The Washington Post's police shooting database appears to need an update

Yesterday the blogger known as Patterico discovered something pretty interesting about the Washington Post’s police shooting database.

I discovered something interesting yesterday: there is a chance that the Washington Post database of shootings does not get updated to reflect new information — meaning that, for example, shootings where a suspect is described as “unarmed” may not be updated to reflect later evidence showing they actually were armed. (The converse could happen too, I suppose, although such stories tend to get national attention anyway.) I’ll have to do some research to see if I stumbled on an isolated example or if this a pervasive problem, but it’s worth sharing what I found with a promise to investigate further.

Specifically, Patterico looked at police shootings of unarmed suspects in 2019 and noticed this one:

As you can see, the death of Channara Tom Pheap is listed as one of 12 police shootings of unarmed black men in 2019. And if you follow the source links at the bottom you’ll be taken to three different reports all published within two days of the shooting. But as Patterico points out, no one was really sure what had happened at that point in time. The investigation was ongoing and no conclusions had been reached.

However, if you do a search of the names involved in the case now you quickly arrive at this story published a few months later: “Knoxville police officer was justified in killing Channara ‘Philly’ Pheap, prosecutors say.” Weeks after the shooting the prosecutor gave an hour long press conference spelling out all of the results of the investigation. And the conclusion reached was that the the shooting was justifed and, significantly, that Channara Tom Pheap was not unarmed at the time of the shooting because he’d taken the officer’s taser and fired it at him.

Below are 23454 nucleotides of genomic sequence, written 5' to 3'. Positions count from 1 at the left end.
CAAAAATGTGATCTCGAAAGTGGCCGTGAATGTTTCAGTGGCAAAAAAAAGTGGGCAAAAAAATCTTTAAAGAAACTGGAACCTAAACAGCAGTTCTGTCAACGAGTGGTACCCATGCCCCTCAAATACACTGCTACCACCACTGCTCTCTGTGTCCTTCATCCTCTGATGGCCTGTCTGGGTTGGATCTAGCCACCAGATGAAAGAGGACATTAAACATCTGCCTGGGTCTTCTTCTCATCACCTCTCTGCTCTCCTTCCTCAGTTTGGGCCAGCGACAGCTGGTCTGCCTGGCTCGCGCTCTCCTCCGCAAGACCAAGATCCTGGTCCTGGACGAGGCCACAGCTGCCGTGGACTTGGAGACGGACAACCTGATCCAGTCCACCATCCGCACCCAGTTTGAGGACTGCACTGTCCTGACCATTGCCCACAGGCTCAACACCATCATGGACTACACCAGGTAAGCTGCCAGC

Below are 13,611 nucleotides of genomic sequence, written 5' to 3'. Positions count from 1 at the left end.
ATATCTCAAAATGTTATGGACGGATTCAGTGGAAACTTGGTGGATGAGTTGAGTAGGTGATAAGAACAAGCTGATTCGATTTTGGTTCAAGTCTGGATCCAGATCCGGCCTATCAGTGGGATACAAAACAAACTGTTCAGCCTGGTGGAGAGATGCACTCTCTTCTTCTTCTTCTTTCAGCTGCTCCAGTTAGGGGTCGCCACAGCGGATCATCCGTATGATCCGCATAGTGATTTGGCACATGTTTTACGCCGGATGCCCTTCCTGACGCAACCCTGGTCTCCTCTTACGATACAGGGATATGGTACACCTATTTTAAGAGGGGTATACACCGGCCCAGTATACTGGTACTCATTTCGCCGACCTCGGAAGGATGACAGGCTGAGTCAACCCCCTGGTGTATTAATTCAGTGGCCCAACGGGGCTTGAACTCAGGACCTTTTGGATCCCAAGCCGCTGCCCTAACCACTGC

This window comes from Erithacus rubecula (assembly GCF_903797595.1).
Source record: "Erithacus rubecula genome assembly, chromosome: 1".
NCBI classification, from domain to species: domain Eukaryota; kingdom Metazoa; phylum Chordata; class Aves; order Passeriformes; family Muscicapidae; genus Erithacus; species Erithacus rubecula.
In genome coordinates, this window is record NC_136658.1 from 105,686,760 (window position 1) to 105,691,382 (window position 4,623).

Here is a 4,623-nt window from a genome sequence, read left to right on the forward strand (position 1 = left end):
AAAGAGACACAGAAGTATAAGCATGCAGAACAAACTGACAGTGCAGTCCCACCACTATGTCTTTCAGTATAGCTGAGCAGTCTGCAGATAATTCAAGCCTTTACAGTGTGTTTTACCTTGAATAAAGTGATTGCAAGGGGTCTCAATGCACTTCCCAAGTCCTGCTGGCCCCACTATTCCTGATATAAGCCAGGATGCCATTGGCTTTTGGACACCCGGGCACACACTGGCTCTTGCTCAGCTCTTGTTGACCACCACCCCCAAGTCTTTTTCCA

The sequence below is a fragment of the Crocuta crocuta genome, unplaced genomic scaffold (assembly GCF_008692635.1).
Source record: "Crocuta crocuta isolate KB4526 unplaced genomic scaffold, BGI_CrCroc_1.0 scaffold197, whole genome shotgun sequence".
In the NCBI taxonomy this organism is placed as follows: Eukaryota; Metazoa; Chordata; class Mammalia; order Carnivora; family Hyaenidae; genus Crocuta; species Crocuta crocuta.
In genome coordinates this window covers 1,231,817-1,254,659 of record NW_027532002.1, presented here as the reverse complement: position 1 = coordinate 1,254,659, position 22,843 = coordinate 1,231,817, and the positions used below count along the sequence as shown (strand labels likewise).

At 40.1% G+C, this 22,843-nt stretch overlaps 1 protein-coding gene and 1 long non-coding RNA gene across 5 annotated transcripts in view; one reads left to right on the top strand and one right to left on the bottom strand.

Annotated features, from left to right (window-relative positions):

The shooting, which took place on Aug. 26, 2019, started with a hit and run investigation. Someone drove into a car being driven by an 81-year-old woman and then drove off. Another driver followed the fleeing car and called the police to report it. Officer Dylan Williams arrived and encountered Pheap on a stairwell of an apartment complex.

Williams told investigators Pheap appeared nervous and fidgety as the officer repeatedly asked him if he had anything in his pockets. As Williams began to pat him down, he began to fight the officer, the investigation found.

Video footage from Williams’ cruiser shows the two men wrestling in a grassy area between two apartment buildings. It had been raining, and the ground was muddy. At one point, Pheap managed to roll on top of Williams.

“Officer Williams described that while Pheap was on top of him, Pheap used his arm or hand to push on Officer Williams’ throat, making it difficult to breathe,” reads the memo from Allen’s office. “Officer Williams stated that this was the first point at which he feared for his life.”

What happened next was not caught on video. Pheap ran to the side of the police cruiser in the parking lot. Williams twice threatened to shock Pheap with his Taser. The officer said at that point, Pheap turned around and put his hands in the air — only to lunge forward and grab the front of the Taser moments later.